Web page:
This commercial struck a chord with me because I’ve found that feeling personal responsibility for the well-being of others to be one of the most anxiety-inducing experiences ever. For many Founders/CEOs, the pressure to make payroll each month is stressful enough. It goes without saying how much stress is involved in parenthood.
A common byproduct of feeling a sense of personal responsibility for the well-being of others is feeling like we should do things for them. (An instinct often fueled by hyper-empathizing.)
Now, don’t get me wrong. There is nothing intrinsically wrong or bad about doing things for others. In fact, one could argue that it is one of most noble things we could do. What I find interesting is that there are times when we cross the threshold of “doing things for others” and unknowingly enter into the realm of “expecting things from others.”
Let me take my parents as an example.
My father’s interest lies primarily in playing sports. My mother loves playing sports, too. At the same time, her primary interest lies in history and archeology, especially around the topic of musical performance. Given this difference in interests, my mother has spent her entire marriage looking for a solution to a seemingly simple challenge.
“How can I get my husband to be interested in the things I’m interested?”
She tried to get him to watch historical period dramas on TV. She tried to teach him how to sing. She tried to take him to different historical landmarks around the world. She tried to get him to read history books.
Then recently, my mother came to the following realization:
I need to stop doing so much for my husband.”
When asked “What do you mean?” she said she has always wanted her husband to change because she personally felt responsible for his well-being. When probed further, she said she wanted him to change for his own good. In other words, she considered her efforts to change him as doing him a favor. So when she saw that he was unwilling to change, she associated his behavior with a lack of appreciation for the effort she was putting in to doing him a favor. This naturally lead her to feel resentment. Well… she no longer wanted to feel resentment. Thus, the need to stop doing so much for her husband.
My mother also came to accept that my father is happy staying interested in sports and sports only. As much as he may come to value acquiring other interests in the future, he did not find it sufficiently valuable now. For now, what he valued more greatly was to feel accepted and appreciated for the way he was. (Can you spot the Gordian Knot?)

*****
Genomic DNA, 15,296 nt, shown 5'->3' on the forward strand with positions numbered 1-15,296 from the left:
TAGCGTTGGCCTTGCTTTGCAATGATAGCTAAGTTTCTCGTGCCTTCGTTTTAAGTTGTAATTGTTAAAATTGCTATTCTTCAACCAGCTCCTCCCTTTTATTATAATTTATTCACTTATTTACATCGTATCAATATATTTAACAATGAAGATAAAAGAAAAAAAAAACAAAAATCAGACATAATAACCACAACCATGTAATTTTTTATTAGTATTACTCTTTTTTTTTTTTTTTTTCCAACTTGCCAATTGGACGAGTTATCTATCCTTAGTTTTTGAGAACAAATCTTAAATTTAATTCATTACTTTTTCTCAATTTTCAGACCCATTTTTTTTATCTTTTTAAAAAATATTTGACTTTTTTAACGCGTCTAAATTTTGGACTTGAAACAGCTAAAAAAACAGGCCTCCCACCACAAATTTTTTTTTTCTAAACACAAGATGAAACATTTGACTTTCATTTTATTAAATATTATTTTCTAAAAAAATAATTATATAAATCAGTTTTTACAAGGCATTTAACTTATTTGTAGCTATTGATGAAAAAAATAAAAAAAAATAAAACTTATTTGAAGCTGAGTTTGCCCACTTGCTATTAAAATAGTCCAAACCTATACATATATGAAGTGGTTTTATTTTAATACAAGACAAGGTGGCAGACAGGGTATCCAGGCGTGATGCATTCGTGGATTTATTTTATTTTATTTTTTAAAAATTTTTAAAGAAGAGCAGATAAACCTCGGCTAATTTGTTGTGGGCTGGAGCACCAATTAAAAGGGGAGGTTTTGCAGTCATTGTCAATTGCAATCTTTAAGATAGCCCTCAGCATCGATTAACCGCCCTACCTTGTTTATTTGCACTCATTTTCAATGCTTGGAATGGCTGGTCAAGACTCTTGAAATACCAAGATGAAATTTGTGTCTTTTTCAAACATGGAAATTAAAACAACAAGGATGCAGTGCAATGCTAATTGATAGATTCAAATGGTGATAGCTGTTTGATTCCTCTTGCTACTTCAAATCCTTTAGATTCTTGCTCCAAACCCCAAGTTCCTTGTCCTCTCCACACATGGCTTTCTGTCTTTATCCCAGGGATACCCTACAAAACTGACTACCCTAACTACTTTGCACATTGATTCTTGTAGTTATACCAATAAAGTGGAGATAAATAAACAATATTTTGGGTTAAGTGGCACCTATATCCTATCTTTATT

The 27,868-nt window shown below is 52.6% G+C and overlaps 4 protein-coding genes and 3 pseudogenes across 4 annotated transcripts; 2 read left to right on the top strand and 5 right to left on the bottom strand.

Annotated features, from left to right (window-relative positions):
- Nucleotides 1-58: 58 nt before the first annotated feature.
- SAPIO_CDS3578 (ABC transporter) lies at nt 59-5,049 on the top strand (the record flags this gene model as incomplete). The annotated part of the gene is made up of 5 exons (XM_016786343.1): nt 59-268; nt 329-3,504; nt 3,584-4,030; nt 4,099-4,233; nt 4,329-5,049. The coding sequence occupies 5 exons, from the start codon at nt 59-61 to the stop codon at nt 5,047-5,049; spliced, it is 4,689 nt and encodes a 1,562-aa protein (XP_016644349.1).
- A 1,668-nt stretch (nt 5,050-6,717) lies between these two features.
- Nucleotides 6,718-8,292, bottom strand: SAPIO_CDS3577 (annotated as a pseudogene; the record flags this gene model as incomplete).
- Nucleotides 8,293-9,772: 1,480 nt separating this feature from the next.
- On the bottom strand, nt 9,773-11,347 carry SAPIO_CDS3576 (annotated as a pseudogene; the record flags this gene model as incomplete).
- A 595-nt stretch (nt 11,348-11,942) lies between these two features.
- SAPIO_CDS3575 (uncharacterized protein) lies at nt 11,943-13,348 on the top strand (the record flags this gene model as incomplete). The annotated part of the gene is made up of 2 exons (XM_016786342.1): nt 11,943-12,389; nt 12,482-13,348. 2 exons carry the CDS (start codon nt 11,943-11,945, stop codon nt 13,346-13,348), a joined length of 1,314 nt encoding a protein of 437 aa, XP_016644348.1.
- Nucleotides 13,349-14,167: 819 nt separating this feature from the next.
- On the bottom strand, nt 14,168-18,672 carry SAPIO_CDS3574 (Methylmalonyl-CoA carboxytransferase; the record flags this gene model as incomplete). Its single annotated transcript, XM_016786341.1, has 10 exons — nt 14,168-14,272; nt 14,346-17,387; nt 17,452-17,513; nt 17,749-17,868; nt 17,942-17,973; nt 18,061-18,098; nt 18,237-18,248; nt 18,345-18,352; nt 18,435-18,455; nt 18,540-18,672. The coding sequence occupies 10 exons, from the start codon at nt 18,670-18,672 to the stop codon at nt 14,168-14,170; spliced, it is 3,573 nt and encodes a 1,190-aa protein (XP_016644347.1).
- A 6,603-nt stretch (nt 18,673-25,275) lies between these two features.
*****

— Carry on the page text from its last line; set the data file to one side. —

I remember doing the same thing when I was an employee. As an employee, I did my best to provide value to my employer. Not only did I do this, but I did my best to do them well. Very well, in fact. Although, after a certain threshold of “well,” I started to feel resentment. Why? Because I was not appreciated or acknowledged for doing these things well.
What’s obvious in hindsight is that the things I did extra well were things Ivalued greatly, not things my employer valued greatly. Since my employer did not value those things enough, it was no wonder the employer was not spontaneously inspired to appreciate them. In fact, my employer was probably frustrated with me for not doing the things he valued instead.
I do not wish to judge people’s lack of appreciation for certain things as good/bad or right/wrong. What I want to highlight is that when we feel personally responsible for someone or even some thing, it’s easy to forget that there is a threshold at which we stop doing things for them and start expecting things from them. When those expectations are not met, it’s quite natural for us to feel resentment.
I’ve come to call this the “resentment threshold.”
Being a leader can often feel like a thankless job. When we lead well, people often take it for granted. When we make a mistake, people sometimes criticize us until they can see us fall to our knees. Yet we show up to work each and every day, because there’s something tugging at us. There’s someone or something we feel personally responsible for. At the same time, it’s worth noting that this same personal care can also blind us as we cross the resentment threshold.
If you’re willing, I’d like to invite you to practice noticing yourself crossing the resentment threshold. Not to judge the crossing as bad or wrong. Rather, to stay with it for a while and to be curious enough to notice it repeatedly. If it helps, you may also ask yourself the following question.
What lessons are my crossing the resentment threshold challenging me to learn?”
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